Penelope Gilliatt, 61, novelist, playwright and former...

DEATHS ELSEWHERE

May 11, 1993

Penelope Gilliatt, 61, novelist, playwright and former film critic for the New Yorker Magazine, died Sunday in London after a long illness. Her screenplay of "Sunday, Bloody Sunday" was nominated for an Academy Award in 1971, and won awards from the New York Film Critics Circle, the National Society of Film Critics and the British Society of Film Critics.

* Dame Freya Stark, a British-born author who wrote more than 24 books based on her travels in the Middle East before World War II, died Sunday at the age of 100 at her home near Venice, Italy. "She regarded death as her last great journey which she'd been looking forward to for some years," said London publisher John Murray. "She simply died of old age." She began her travels in the 1930s while on government service in the Middle East. She was a solitary traveler in an age when women rarely went abroad alone. She ventured through Arab countries by camel, pony and mule -- sometimes in areas no European women and few European men had ever seen. She shrugged off attacks of dysentery, malaria, influenza and heart trouble to write "Beyond Euphrates," "Traveler's Prelude" and "A Winter in Arabia." She had interrupted her university studies to work as a nurse on the Italian front in World War I and later studied Arabic with a monk in Italy and at the London School of Oriental Studies.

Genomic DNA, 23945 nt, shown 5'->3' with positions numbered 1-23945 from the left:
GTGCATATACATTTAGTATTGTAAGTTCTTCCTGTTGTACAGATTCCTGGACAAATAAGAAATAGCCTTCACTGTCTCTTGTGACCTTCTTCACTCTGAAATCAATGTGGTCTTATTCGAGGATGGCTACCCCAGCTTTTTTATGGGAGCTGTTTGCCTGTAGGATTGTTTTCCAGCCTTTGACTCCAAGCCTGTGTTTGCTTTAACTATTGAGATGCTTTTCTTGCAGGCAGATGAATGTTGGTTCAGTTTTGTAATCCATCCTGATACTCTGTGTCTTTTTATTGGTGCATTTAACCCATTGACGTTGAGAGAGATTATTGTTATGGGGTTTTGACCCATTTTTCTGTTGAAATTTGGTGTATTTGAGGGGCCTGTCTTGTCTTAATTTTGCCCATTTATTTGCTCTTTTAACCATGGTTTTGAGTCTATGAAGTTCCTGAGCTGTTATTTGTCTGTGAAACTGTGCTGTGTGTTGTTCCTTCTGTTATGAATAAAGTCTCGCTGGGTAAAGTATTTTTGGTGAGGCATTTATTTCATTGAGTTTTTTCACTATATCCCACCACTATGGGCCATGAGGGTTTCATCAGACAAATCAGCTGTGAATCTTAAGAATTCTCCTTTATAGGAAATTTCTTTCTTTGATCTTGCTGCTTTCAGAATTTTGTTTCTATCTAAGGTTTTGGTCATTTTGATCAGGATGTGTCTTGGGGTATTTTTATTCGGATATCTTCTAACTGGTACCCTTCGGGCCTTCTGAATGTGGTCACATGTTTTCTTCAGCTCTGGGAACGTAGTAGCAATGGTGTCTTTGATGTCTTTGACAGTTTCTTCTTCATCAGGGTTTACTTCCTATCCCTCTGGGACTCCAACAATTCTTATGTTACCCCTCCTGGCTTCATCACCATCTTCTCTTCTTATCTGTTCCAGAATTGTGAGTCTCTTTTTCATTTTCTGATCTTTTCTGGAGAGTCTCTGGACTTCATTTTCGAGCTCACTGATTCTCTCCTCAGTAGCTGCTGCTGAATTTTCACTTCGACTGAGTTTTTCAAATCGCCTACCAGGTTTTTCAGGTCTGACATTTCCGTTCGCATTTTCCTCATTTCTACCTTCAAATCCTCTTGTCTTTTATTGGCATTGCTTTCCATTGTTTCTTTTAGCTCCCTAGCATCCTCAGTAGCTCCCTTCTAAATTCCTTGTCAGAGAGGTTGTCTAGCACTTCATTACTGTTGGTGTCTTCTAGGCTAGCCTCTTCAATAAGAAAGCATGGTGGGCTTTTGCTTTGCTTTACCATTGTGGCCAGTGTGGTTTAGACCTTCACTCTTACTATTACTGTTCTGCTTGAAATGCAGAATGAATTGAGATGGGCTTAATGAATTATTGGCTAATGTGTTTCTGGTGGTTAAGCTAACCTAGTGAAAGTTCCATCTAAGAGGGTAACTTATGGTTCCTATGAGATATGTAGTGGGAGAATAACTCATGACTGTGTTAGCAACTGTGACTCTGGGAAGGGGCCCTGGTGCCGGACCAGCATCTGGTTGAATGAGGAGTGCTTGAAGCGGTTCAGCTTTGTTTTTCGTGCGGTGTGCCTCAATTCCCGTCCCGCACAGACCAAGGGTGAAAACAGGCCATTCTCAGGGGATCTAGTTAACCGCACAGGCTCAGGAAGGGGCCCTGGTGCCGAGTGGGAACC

* Ralph L. Belcher, 72, a West Virginia native who worked on the Manhattan Project, the government program that developed the world's first atom bomb, and later directed a nuclear reactor program at the University of Maryland, died April 30 in Silver Spring. He spent 21 years with the Central Intelligence Agency. He was a graduate of Marshall University and received graduate degrees from the universities of Kentucky and Maryland. He also was a former consultant for the U.S. Environmental Protection Agency.

* Noel J. Quinn, 77, an artist whose paintings hang in the U.S. Capitol, the Library of Congress and the Pentagon and have been exhibited in New York's Metropolitan Museum and in galleries in New York, Los Angeles and Tokyo, died Wednesday in a Los Angeles nursing home after a series of strokes. The native of Pawtucket, R.I., studied art at the Rhode Island School of Design and on a fellowship in Paris.

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